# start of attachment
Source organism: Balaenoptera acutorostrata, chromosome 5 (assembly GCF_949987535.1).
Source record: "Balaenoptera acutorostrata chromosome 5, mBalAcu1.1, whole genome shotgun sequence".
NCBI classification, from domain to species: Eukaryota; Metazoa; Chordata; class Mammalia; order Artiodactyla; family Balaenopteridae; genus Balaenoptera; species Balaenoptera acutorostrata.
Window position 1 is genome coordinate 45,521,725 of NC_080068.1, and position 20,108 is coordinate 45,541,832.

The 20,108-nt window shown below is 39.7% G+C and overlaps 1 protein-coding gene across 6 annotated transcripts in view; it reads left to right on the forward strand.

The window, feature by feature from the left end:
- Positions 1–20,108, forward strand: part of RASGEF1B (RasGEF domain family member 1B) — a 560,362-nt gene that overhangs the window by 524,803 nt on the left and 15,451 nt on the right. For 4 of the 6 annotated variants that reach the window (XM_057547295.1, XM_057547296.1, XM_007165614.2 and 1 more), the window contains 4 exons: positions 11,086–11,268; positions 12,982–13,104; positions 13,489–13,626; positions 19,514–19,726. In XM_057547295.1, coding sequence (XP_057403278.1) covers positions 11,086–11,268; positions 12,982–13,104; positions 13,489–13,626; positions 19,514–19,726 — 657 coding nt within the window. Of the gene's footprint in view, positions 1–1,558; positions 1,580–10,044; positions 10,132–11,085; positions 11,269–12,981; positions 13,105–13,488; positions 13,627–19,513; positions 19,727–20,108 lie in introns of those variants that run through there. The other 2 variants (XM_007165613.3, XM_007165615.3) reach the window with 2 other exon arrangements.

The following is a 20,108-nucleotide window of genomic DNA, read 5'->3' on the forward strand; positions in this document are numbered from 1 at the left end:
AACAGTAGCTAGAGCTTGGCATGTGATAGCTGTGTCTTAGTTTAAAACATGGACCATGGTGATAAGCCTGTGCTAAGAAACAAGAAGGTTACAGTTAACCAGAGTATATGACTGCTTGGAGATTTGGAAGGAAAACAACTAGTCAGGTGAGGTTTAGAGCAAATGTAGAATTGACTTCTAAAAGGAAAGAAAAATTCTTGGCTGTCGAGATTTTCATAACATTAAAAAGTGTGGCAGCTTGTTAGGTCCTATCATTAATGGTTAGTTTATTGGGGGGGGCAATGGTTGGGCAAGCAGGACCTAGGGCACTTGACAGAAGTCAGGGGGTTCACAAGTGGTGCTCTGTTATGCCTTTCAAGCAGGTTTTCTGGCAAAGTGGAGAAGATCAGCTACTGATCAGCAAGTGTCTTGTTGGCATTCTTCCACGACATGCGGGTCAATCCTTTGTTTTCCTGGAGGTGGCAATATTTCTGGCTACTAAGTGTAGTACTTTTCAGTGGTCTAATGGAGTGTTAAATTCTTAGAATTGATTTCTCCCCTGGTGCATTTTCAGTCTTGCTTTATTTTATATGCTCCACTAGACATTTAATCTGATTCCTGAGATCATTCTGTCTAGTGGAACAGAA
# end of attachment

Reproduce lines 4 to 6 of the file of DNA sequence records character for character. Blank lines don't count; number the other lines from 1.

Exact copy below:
Window position 1 is genome coordinate 45,521,725 of NC_080068.1, and position 20,108 is coordinate 45,541,832.

The 20,108-nt window shown below is 39.7% G+C and overlaps 1 protein-coding gene across 6 annotated transcripts in view; it reads left to right on the forward strand.

The window, feature by feature from the left end: